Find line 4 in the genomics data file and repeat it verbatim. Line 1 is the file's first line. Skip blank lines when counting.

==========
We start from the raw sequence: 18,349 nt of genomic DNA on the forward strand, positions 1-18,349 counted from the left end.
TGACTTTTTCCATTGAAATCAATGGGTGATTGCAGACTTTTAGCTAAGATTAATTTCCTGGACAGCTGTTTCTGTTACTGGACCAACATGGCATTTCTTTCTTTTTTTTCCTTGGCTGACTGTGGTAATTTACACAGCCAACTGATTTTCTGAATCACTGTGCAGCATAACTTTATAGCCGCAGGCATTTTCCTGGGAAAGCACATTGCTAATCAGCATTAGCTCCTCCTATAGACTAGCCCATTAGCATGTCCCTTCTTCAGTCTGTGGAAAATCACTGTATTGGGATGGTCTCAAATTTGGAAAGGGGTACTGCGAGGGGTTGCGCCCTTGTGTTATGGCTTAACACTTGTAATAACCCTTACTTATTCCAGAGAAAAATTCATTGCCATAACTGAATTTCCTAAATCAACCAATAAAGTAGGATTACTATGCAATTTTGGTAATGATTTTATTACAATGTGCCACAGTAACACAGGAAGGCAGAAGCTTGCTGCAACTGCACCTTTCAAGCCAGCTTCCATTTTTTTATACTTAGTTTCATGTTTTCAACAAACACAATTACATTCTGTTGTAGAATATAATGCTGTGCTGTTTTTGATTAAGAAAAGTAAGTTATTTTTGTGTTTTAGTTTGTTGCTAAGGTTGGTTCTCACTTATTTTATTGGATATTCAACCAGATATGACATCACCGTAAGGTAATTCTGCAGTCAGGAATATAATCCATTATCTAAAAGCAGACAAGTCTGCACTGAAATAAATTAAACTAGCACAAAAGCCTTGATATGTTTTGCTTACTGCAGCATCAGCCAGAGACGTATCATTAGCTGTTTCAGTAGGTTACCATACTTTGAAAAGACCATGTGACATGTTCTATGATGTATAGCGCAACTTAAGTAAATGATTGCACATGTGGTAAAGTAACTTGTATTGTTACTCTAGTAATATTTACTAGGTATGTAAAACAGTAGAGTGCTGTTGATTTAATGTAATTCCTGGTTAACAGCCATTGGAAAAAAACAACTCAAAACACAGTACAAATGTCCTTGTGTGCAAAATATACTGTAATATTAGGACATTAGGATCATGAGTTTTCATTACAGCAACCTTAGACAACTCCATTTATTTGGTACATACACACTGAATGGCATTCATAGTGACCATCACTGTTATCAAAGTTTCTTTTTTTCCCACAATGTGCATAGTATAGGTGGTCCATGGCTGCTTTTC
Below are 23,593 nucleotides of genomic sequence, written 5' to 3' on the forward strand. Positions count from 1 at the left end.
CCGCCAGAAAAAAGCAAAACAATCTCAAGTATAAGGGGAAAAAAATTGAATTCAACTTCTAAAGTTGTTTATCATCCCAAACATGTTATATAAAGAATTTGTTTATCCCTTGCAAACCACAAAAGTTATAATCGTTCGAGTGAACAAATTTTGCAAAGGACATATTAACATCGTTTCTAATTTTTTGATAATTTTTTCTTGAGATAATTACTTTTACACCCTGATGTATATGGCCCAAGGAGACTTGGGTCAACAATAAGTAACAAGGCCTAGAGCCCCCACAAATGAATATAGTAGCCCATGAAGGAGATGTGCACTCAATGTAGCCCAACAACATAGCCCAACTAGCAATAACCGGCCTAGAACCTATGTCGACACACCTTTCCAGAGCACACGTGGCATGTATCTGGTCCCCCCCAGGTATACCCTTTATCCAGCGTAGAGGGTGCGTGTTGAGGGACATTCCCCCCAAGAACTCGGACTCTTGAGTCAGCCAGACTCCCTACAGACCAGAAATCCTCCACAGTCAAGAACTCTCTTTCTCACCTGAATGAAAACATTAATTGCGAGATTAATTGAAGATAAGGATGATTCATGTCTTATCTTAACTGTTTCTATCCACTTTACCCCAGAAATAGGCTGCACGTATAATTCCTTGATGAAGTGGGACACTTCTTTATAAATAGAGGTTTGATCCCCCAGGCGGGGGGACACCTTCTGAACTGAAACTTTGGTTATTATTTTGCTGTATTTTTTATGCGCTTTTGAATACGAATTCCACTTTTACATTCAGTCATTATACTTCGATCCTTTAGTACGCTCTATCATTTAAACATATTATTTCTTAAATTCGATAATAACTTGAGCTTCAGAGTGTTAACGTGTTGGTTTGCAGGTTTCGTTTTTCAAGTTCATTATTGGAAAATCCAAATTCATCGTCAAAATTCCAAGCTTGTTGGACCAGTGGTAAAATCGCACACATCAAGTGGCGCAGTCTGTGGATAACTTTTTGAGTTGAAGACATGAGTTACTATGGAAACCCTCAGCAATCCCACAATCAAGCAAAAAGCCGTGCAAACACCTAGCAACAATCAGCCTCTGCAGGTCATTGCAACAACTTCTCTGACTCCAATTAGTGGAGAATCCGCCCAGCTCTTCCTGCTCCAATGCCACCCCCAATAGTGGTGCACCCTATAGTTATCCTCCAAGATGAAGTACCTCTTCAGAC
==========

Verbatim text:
CCGCCAGAAAAAAGCAAAACAATCTCAAGTATAAGGGGAAAAAAATTGAATTCAACTTCTAAAGTTGTTTATCATCCCAAACATGTTATATAAAGAATTTGTTTATCCCTTGCAAACCACAAAAGTTATAATCGTTCGAGTGAACAAATTTTGCAAAGGACATATTAACATCGTTTCTAATTTTTTGATAATTTTTTCTTGAGATAATTACTTTTACACCCTGATGTATATGGCCCAAGGAGACTTGGGTCAACAATAAGTAACAAGGCCTAGAGCCCCCACAAATGAATATAGTAGCCCATGAAGGAGATGTGCACTCAATGTAGCCCAACAACATAGCCCAACTAGCAATAACCGGCCTAGAACCTATGTCGACACACCTTTCCAGAGCACACGTGGCATGTATCTGGTCCCCCCCAGGTATACCCTTTATCCAGCGTAGAGGGTGCGTGTTGAGGGACATTCCCCCCAAGAACTCGGACTCTTGAGTCAGCCAGACTCCCTACAGACCAGAAATCCTCCACAGTCAAGAACTCTCTTTCTCACCTGAATGAAAACATTAATTGCGAGATTAATTGAAGATAAGGATGATTCATGTCTTATCTTAACTGTTTCTATCCACTTTACCCCAGAAATAGGCTGCACGTATAATTCCTTGATGAAGTGGGACACTTCTTTATAAATAGAGGTTTGATCCCCCAGGCGGGGGGACACCTTCTGAACTGAAACTTTGGTTATTATTTTGCTGTATTTTTTATGCGCTTTTGAATACGAATTCCACTTTTACATTCAGTCATTATACTTCGATCCTTTAGTACGCTCTATCATTTAAACATATTATTTCTTAAATTCGATAATAACTTGAGCTTCAGAGTGTTAACGTGTTGGTTTGCAGGTTTCGTTTTTCAAGTTCATTATTGGAAAATCCAAATTCATCGTCAAAATTCCAAGCTTGTTGGACCAGTGGTAAAATCGCACACATCAAGTGGCGCAGTCTGTGGATAACTTTTTGAGTTGAAGACATGAGTTACTATGGAAACCCTCAGCAATCCCACAATCAAGCAAAAAGCCGTGCAAACACCTAGCAACAATCAGCCTCTGCAGGTCATTGCAACAACTTCTCTGACTCCAATTAGTGGAGAATCCGCCCAGCTCTTCCTGCTCCAATGCCACCCCCAATAGTGGTGCACCCTATAGTTATCCTCCAAGATGAAGTACCTCTTCAGAC